The associations that all together constitute the European Association for Behavioural and Cognitive Therapy (EABCT) and their individual members share the following goals:
– To use therapeutic strategies and techniques that are based on scientific research
– To use evidence based strategies and techniqes when they are available and to cooperate in further developing evidence based practices
– To develope the highest standard of clinical practice through training, continuing professional development and evidence based practice.
– To respect, enhance and support the autonomy of their clients
– To support the right of clients to get the best possible therapy for their psychological problems, their right to be treated with respect
– To apply the most appropriate techniques and strategies and abandon others that are less effective or adequate
EABCT supports hese efforts and wants to contribute to them.
At present it is not clear what the position of the European Union is with regard to mental health in general and psychological therapies in particular. At a national level, some European countries have guidelines about the accreditation of psychotherapists, e.g. the Netherlands, Germany. In some countries the Governments have also had an interest in developing guidelines for good clinical practice in Mental Health, having set up specialised Research Institutions: NICE (the National Institute for Health and Clinical Excellence) in the UK, the Trimbos Institute in the Netherlands that carries out research on evidence based good practice for the Dutch Government, or the INSERM that does the same for the French Government. Look for links to these Institutes below.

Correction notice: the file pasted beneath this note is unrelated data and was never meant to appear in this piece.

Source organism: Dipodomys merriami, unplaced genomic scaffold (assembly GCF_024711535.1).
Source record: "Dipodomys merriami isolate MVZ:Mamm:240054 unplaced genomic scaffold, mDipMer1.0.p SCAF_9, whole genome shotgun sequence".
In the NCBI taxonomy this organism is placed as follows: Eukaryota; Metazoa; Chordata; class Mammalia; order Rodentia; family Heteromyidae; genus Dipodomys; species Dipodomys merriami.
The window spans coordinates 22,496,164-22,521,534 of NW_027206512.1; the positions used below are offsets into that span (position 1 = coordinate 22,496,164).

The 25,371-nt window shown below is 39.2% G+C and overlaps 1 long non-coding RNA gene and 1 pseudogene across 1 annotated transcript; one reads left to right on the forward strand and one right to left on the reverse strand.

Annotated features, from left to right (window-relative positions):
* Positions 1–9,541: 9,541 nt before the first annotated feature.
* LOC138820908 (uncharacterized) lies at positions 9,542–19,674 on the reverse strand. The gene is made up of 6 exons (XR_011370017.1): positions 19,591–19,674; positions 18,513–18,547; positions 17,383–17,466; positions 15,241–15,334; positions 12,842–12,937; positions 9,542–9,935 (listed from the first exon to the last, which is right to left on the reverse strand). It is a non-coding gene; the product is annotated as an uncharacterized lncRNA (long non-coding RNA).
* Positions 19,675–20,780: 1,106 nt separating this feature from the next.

EABCT supports these efforts and wants to contribute to them.
At the European level there is no legislation to regulate the practice of psychological therapies or to ensure the quality of what is offered as Psychotherapy.
To our knowledge, at present, there is no official European body to regulate or control Psychotherapy in the European Union.
This lack of regulation is one of EABCT’s major concerns. That is why we have developed training standards and an accreditation procedure for our member Associations. You can find these on this website. These standards are still being developed and EABCT is dedicated to support it’s member Associations in setting up and developing training and procedures to meet these standards when they don’t have a long tradition in CBT.
Behavioural and Cognitive Therapy comes in different forms and names: Behaviour Therapy, Cognitive Therapy, Cognitive Behaviour Therapy. There are also more specialised forms for more specific problems: Rational Emotive Behavior Therapy, Dialectic Behaviour Therapy, Mindfulness Based Cognitive Therapy, Acceptance and Commitment Therapy, etc. They all share the same principles: they are based on scientific research and they are committed to look for evidence of their effectiveness to alleviate Mental Health problems.
As a result of this commitment to provide therapy that has been shown to be effective, it will not be a surprise that the guidelines that are given by the National Research Institutes clearly indicate Behavioural and Cognitive Therapies as first choice for most of the main Mental Health problems such as Depression, Anxiety, Schizophrenia, etc.